So that’s pretty much it! If I missed any steps, or you have any questions, just leave a comment below and I’ll be sure to reply. This quilt took about 5 hours.quilt_full_theprojectgirl

I almost forgot to show my pink/red colorway of Lost & Found 2. I made this quilt using a standard side-to-side strip quilt method. I cut varied thicknesses for my strips, and sewed several lines across each strip. This is a smaller baby-sized quilt – approx. 36×50, and took less than 2 hours to complete start to finish. stripquilt_pink_theprojectgirl

 

21 Responses to “How To: Sew a Diagonal Strip Quilt”

  1. Tiffany says:

    These are so precious! I couldn’t sew myself out of a fabric box so I’ll have to stick with my knit blankets. The fabrics you used are beautiful.

  2. Jen Allyson says:

    Thanks :) :)

  3. Great tutorial! I LOVE to sew and even owned a sewing machine before I knew you could use it to sew on paper – LOL! I have been wanting to make a simple quilt and this looks like the perfect starter for me! Marking this down as a definite project for 2014 – thanks for the inspiration!

  4. Susan says:

    Beautiful! Love how it is all sewn and quilted as you go!! Can’t wait to see more!

  5. lou says:

    omg this is just awesome. sewing and quilting in one step is such a time saver so that the quilt becomes a one-day project! wow. i’ll consider that for my next one (after i finish the one that is waiting to be finished since 2 months…) :-)

  6. Toniemarie says:

    This is so neat! Thank you for sharing! I think this would work with old blue jeans! I have 2 large totes over flowing! LOL

  7. Elizabeth A says:

    How much total fabric for the front? I want to make something like this for a friend with cancer to take to chemo.

  8. Gail says:

    How much fabric was used for the front of diagonal strip quilt

  9. [...] so I have been looking around for tutorials and ideas. I am thinking something simple like a strip quilt but I plan to freestyle it a bit (like sherry from young house love) since this will be my first [...]

  10. Jen Allyson says:

    less than 2 yards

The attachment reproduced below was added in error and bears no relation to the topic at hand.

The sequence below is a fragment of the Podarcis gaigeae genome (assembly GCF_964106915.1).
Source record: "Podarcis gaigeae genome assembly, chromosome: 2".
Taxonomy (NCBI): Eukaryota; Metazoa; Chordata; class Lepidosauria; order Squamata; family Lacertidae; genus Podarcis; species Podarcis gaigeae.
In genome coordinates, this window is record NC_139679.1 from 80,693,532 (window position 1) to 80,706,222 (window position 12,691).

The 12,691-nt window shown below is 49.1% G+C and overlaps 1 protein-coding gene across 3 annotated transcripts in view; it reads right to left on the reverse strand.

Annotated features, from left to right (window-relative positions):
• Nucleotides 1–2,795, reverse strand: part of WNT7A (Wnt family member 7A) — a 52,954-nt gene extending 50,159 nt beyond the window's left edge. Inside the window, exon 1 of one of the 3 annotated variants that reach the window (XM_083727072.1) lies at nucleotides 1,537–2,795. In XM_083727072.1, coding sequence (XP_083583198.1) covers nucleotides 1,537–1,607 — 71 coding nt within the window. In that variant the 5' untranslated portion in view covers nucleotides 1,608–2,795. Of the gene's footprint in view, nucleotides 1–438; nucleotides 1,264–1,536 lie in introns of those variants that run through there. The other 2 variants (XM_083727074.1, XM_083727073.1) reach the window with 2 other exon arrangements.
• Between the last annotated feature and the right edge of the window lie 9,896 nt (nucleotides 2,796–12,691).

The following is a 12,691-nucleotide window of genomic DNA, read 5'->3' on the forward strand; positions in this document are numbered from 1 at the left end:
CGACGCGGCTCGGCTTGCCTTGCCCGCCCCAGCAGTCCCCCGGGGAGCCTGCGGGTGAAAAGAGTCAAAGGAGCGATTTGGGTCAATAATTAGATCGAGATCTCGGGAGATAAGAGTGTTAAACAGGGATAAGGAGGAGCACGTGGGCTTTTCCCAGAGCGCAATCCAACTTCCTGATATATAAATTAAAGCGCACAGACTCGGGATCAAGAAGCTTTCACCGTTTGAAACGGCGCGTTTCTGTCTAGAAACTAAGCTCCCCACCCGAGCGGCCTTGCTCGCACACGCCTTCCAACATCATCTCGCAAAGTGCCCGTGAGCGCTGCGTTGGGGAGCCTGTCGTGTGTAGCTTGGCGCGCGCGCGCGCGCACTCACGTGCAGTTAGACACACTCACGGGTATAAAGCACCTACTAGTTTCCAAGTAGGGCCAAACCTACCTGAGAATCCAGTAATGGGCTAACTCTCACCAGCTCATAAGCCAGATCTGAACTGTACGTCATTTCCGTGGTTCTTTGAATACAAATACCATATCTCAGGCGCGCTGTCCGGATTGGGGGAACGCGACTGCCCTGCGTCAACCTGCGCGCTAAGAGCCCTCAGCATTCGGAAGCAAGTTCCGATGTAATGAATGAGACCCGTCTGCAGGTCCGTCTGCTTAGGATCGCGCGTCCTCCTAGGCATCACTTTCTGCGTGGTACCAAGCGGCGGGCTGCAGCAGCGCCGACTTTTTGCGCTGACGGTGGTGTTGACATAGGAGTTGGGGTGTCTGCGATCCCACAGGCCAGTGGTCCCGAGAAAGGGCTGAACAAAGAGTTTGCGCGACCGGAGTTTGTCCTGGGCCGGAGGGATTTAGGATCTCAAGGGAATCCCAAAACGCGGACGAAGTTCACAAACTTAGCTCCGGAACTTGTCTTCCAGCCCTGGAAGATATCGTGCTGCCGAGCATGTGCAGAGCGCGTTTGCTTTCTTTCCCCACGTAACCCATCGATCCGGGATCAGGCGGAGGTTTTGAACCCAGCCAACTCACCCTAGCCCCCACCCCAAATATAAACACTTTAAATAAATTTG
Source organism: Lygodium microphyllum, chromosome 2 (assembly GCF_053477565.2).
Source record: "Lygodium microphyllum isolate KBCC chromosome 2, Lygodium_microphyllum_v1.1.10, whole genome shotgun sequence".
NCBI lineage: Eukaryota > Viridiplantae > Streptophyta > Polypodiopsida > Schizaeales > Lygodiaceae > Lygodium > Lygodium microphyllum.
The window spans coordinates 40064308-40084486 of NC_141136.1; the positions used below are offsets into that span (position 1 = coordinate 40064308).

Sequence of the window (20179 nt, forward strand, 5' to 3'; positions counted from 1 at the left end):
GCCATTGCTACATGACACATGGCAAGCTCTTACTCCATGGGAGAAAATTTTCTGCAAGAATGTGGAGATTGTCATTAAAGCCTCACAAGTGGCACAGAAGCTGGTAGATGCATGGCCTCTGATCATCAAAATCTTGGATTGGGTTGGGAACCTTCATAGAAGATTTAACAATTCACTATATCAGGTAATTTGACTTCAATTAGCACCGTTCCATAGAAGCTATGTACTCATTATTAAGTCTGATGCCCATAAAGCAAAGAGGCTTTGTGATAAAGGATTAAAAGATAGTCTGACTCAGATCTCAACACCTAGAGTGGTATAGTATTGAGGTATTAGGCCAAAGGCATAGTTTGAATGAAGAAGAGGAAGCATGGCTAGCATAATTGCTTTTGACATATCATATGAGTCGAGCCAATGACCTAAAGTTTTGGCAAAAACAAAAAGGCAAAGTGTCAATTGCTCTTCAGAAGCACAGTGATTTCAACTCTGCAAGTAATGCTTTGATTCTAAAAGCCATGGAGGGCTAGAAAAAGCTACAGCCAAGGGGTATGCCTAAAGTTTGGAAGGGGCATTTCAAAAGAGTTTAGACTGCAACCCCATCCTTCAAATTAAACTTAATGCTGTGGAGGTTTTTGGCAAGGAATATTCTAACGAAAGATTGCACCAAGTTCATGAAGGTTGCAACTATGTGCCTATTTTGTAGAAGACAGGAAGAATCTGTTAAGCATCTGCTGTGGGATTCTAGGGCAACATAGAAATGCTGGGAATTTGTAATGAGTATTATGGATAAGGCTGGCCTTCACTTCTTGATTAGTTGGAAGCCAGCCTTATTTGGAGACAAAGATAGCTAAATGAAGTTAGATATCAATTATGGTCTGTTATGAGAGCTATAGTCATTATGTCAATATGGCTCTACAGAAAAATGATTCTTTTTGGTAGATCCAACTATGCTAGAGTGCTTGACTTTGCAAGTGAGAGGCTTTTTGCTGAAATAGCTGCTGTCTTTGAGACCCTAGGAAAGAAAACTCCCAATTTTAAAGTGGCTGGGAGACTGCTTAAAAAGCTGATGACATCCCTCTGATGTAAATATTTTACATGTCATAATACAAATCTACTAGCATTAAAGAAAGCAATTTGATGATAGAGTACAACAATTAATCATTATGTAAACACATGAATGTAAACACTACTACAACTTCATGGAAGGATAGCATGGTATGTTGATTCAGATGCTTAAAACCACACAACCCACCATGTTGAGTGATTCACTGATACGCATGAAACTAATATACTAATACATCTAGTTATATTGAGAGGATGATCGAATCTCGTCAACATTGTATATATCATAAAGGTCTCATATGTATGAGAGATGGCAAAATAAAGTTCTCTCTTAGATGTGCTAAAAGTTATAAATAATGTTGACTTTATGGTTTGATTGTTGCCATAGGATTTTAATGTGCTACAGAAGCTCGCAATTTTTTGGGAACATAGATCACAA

11. Jen Allyson says:

    less than 2 yards. It really depends on how large of a quilt you want to make. There is very little waste especially if you do a standard horizontal quilt.

  12. Another Gail says:

    I am definitely going to try this!
    By the way, you used the word ‘backing’ instead of the word ‘batting’ two times in the batting/backing portion of the instructions. You might want to change it so new quilters will not be confused.
    Thanks a bunch for the new quilt idea!

  13. Jen Allyson says:

    THanks! I’ll fix it!

  14. Laura Alvarez says:

    Thanks for this tutorial. I am a VERY new quilter and was looking for a simple quilt pattern to try. This looks perfect. I’m going to grommet some fabric tomorrow and give it a go. I may try the horizontal one first as it looks even simpler than the diagonal though I do love that diagonal design.

  15. Clare says:

    I love them both, although the yellow and blue diagonal is my favourite as those are my favourite colours. I do have one question: At the very beginning, when you sew the first strip down, do you sew both sides of it or only the one side shown in the photo?

  16. Jen Allyson says:

    Only the one side. Once it’s stitched right-side down, then you flip it over so it’s right-side-up and stitch another strip right-side-down over the top of it, and then flip that one.

  17. Laura Alvarez says:

    I just finished my version of this quilt and love how it came out. I can’t believe how quick and easy this pattern is. Thanks so much for a great tutorial. Not sure if I can add a link but if you want to see it there is a picture on Flickr. My username is laurmann. It’s a music theme and I made it for my son who loves it.

  18. Jamie says:

    I am so excited to try this quilt! I have young children and am excited to be able to accomplish something during naps. Your tutorial is so easy to follow I was wondering if you would show\tell how you bind the quilt? I am new to sewing and have no idea how to bind it all together.

  19. Jen Allyson says:

    I just follow an online tutorial every time I need to bind (because its not so often, and I forget in between!) I always machine bind because I don’t have the time to hand bind. So just do a quick search for “machine bind tutorial” and you’ll be able to find some good resources including you-tube videos that can walk you through it.

  20. Nicole says:

    This is so great! So does that mean that you don’t make bias tape? You just use the strips as they are? I just love your fabric choices!

  21. Jen Allyson says:

    Yep! I just cut strips. You can sew them together on the bias so you don’t get a big wad of fabric where all the seams meet, but you don’t need to cut the strips on the bias (though you can if you have a squarish piece of fabric it works out much better than stripping it).